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Those spewing venom against Pakistan will never be forgiven: Interior Minister Ijaz Shah

Interior Minister Ijaz Shah speaks during a meeting. Photo: File

NANKANA SAHIB: Those who are spewing venom against the country will not be forgiven, said Federal Interior Minister Ijaz Shah on Sunday, criticising former prime minister Nawaz Sharif for his tirade against the military.

The interior minister was speaking at an event where he laid into Nawaz, blaming the PML-N supremo for faking his illness to go abroad. “The three-time prime minister went abroad by faking his illness,” he said. “Mian sahib is not sick, he is speaking India’s language.”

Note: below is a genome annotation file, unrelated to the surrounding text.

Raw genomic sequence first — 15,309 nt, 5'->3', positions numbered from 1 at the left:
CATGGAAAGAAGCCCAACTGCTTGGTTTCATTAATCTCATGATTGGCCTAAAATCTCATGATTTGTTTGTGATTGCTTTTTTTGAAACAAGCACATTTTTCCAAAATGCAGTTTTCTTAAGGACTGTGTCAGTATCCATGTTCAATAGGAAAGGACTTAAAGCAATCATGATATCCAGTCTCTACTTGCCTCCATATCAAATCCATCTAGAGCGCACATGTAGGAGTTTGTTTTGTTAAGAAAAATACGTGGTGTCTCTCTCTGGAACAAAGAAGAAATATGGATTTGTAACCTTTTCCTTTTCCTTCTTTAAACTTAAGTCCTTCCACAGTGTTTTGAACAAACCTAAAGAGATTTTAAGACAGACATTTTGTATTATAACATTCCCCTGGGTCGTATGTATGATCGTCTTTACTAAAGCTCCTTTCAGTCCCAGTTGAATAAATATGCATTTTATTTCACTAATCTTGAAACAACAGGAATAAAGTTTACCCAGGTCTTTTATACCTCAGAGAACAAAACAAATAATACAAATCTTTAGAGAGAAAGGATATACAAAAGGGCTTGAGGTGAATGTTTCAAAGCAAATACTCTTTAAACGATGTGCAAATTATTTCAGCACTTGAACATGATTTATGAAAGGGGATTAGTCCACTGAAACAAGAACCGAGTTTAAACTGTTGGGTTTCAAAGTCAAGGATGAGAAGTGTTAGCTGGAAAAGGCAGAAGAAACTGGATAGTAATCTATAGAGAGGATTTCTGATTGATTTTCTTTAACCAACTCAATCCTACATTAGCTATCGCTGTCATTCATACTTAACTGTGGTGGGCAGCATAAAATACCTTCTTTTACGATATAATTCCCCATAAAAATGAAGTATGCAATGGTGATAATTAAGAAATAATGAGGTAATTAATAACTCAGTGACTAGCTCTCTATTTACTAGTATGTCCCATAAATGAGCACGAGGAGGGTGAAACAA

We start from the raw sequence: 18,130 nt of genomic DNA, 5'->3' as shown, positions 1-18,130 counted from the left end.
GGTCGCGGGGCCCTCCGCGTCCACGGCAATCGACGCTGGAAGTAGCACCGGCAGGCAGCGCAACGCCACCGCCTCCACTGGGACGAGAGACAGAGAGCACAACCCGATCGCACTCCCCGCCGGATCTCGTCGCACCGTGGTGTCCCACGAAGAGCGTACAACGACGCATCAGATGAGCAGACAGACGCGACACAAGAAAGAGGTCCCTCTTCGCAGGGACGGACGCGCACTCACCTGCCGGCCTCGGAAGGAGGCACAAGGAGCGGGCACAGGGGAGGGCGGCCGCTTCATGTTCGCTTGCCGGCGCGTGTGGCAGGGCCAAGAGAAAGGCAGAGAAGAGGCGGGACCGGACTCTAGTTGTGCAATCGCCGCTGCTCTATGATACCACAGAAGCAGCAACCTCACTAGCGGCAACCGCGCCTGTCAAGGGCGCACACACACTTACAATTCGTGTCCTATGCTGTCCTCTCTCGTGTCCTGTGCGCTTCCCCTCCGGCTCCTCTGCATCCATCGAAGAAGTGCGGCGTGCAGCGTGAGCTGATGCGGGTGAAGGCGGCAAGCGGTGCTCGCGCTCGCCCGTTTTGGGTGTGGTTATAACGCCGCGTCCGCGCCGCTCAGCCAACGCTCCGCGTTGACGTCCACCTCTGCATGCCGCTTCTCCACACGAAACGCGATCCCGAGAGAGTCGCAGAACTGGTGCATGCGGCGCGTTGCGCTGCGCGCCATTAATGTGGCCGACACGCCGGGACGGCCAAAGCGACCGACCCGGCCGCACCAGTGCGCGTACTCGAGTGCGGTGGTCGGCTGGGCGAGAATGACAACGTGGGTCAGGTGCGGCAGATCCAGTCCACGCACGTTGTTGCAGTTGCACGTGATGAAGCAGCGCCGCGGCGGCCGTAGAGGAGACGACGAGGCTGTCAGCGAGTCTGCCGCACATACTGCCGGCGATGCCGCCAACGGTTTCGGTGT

Shah said that conspiracies were being hatched against Pakistan since day one and it hasn’t stopped till now. He said that during the past decade, the country had gone to the dogs.

“PPP and the PML-N have destroyed the country,” he said. “Institutions were completely decimated by the past two governments,” he added.

The minister praised the incumbent government, saying that it was adopting a “brilliant strategy” on governance, adding that nations never progress without implementing the principles of justice.

Coming back to Nawaz, Shah said that people knew exactly what was going on in the country and who was doing what. “Today is the age of social media. The news [about something] breaks before it happens,” he said. “I pray that may Allah help give these people guidance.”